Yes, get down once again to the actual pavement of that; ascertain what the thing is, and was before dung accumulated in it; and what it should and may, and must, for the life’s sake of this Empire, henceforth become: here clearly lies the heart of the whole matter. 

And how might we do that, Mr. Carlyle?

The practical question puts itself with ever-increasing stringency to all English minds: Can we, by no industry, energy, utmost expenditure of human ingenuity, and passionate invocation of the Heavens and Earth, get to attain some twelve or ten or six men to manage the affairs of this nation in Downing Street and the chief posts elsewhere, who are abler for the work than those we have been used to, this long while?

For it is really a heroic work, and cannot be done by actors, and dexterous talkers having the honor to be: it is a heavy and appalling work; and, at the starting of it especially, will require Herculean men; such mountains of pedant exuviae and obscene owl-droppings have accumulated in those regions, long the habitation of doleful creatures; the old pavements, the natural facts and real essential functions of those establishments, have not been seen by eyes for these two hundred years last past!

Of course, collective management sucks. Twelve managers may be better than nothing; but six are better than twelve, and one is better than six. (Carlyle would not disagree—he is referring to England’s system of cabinet government, which at the time worked more like a C-suite.)

In the American context, the lesson is clear. The straightforward way to put someone in charge of the government is to elect a “constitutional President” with a mandate to be a national CEO, who recaptures unconditional authority over the executive branch (which is currently micromanaged by the legislative branch).

But what might this new national CEO do?

Afghanistan offers a clue—because it hints that, if the “natural facts and real essential functions” of US foreign policy were scrubbed clear of owl-droppings, it might appear not only that US forces could be withdrawn from Afghanistan—but also, Germany and Japan. It might appear not only that the US has no need to dominate Afghanistan—but also that it has no need to dominate anywhere else in the world. How strange!

The President is not in charge of the executive branch unless he has unconditional power to restructure it. Assuming that power, how would he restructure the national-security establishment? What would he do with State and Defense?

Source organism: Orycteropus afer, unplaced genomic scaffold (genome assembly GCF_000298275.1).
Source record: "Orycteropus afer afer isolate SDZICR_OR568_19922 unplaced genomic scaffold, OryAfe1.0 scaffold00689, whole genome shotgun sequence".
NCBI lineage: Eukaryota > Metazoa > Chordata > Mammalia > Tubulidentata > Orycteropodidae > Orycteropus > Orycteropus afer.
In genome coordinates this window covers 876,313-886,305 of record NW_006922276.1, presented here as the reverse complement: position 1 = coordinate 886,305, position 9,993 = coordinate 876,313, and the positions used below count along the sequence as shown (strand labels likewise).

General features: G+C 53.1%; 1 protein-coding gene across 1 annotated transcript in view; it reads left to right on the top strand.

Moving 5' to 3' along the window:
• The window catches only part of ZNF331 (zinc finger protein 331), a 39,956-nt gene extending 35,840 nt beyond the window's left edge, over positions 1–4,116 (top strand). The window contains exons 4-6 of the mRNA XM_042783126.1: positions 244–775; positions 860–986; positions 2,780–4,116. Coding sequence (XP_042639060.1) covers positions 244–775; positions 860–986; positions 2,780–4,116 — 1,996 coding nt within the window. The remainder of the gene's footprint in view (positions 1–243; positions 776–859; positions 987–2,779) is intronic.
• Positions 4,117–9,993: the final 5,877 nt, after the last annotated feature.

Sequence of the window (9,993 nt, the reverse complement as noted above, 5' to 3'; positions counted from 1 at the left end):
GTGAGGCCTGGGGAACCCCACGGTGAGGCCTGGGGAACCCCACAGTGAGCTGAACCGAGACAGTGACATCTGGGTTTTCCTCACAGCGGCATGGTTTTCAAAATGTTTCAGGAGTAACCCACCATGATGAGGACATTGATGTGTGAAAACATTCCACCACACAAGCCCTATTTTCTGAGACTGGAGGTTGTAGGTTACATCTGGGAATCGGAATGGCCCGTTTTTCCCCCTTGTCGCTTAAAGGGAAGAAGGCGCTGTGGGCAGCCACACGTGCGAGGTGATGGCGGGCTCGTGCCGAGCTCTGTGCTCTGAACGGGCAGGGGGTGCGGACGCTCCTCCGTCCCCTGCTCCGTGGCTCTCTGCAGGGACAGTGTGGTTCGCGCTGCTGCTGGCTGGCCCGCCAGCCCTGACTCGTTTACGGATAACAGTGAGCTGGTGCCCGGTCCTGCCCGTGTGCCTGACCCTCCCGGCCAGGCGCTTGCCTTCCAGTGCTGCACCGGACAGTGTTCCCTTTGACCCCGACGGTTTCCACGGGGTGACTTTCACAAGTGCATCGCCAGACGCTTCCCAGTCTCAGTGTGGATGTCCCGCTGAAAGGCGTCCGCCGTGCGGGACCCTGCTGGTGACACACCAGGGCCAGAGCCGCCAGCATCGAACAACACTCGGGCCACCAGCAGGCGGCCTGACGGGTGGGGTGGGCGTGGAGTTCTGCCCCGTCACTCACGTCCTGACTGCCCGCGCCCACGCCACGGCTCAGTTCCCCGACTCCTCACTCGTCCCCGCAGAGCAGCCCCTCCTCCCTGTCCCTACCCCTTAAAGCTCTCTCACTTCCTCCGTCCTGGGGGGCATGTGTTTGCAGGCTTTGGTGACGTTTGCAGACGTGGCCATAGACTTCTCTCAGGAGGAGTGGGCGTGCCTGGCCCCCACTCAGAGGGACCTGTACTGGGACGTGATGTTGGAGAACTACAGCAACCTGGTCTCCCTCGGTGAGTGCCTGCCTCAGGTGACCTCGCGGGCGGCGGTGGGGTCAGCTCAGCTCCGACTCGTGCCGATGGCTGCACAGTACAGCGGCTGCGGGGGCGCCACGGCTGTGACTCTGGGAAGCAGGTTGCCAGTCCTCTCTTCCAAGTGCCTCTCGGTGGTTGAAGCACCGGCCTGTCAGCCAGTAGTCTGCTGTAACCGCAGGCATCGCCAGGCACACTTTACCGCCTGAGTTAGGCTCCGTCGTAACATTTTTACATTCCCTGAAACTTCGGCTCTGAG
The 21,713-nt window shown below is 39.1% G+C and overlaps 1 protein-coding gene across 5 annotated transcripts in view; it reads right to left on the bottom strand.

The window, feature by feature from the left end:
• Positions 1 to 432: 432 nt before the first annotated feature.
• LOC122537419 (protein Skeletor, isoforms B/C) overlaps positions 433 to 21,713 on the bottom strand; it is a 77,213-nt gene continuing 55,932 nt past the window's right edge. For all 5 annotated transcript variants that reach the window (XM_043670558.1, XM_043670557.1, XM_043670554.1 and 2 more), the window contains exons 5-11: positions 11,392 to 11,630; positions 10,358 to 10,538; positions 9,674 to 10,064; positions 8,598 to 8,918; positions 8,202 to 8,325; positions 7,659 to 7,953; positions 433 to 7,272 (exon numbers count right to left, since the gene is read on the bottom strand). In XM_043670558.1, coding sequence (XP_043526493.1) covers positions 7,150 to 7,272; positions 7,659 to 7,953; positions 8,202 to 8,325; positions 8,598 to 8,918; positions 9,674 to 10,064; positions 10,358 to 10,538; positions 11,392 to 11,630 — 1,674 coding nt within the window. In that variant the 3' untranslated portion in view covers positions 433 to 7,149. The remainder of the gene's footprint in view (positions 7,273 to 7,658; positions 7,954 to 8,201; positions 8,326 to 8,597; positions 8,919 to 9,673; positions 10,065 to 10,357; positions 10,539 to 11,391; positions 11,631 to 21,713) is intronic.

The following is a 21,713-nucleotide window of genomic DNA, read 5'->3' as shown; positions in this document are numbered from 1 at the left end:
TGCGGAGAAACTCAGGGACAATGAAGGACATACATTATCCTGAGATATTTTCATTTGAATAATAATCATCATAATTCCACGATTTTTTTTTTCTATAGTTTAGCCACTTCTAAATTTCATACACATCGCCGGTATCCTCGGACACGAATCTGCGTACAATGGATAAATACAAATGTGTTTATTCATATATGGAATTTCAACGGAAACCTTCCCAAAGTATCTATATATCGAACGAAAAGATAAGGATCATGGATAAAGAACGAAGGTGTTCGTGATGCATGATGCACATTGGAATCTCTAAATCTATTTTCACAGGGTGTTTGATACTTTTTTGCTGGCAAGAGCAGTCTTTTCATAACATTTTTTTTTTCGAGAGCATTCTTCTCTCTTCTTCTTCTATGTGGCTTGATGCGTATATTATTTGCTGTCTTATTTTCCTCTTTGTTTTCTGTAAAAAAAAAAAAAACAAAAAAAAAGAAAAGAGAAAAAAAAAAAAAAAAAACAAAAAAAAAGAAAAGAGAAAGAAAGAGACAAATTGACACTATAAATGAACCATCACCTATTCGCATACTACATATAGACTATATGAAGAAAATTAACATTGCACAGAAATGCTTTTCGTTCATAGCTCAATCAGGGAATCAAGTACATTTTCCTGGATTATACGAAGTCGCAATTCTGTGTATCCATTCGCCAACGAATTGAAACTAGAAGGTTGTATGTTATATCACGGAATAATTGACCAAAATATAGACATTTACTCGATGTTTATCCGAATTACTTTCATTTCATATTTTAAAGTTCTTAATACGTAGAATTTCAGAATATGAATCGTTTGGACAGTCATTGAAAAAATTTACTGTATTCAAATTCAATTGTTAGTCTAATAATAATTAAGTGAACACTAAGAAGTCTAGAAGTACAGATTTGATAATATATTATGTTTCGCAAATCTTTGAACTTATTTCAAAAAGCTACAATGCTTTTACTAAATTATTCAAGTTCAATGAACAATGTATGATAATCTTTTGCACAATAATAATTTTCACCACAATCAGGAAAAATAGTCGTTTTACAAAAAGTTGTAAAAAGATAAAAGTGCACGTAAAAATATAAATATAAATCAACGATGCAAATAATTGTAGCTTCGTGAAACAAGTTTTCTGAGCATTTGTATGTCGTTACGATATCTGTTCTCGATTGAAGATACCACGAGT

This is even the wrong question. For it is not just the policies of these institutions that have been judged and found wanting—it is not just their structures, or even personnel—it is their purpose. Even if they worked well, they would be doing the wrong thing.

Does the United States, in some sense, need a foreign policy? Does it need a military? Sure. Would a reformed military use the equipment, many of the personnel, even some of the structures, of the old military? Sure. Would a reformed diplomacy use anything from the old diplomacy? Surely not—even embassies are dinosaurs in the Internet age. Carlyle has some more things to say:

No:—Britain has in fact certain cottons, hardwares and such like to sell in foreign parts, and certain wines, Portugal oranges, Baltic tar and other products to buy; and does need, I suppose, some kind of Consul, or accredited agent, accessible to British voyagers, here and there, in the chief cities of the Continent: through which functionary, or through the penny-post, if she had any specific message to foreign courts, it would be easy and proper to transmit the same. Special message-carriers, to be still called Ambassadors, if the name gratified them, could be sent when occasion great enough demanded; not sent when it did not.

But for all purposes of a resident ambassador, I hear persons extensively and well acquainted among our foreign embassies at this date declare, That a well-selected Times reporter or “own correspondent” ordered to reside in foreign capitals, and keep his eyes open, and (though sparingly) his pen going, would in reality be much more effective;—and surely we see well, he would come a good deal cheaper! Considerably cheaper in expense of money; and in expense of falsity and grimacing hypocrisy (of which no human arithmetic can count the ultimate cost) incalculably cheaper!

If this is the fact, why not treat it as such? If this is so in any measure, we had better in that measure admit it to be so! The time, I believe, has come for asking with considerable severity, How far is it so?

Nay there are men now current in political society, men of weight though also of wit, who have been heard to say, “That there was but one reform for the Foreign Office,—to set a live coal under it,” and with, of course, a fire-brigade which could prevent the undue spread of the devouring element into neighboring houses, let that reform it!

“Or through the penny-post.” A President who was really the nation’s chief executive, a new FDR or an American Atatürk, would not even bother with these dinosaur agencies. He would adopt Carlyle’s reform—also that of Hercules.

And where comparable state functions were needed, he would build agencies from scratch. new agencies, solving problems now left to fester—

And what is in those neighboring houses, anyway? Un-due spread, we must prevent. But birds of a feather flock together…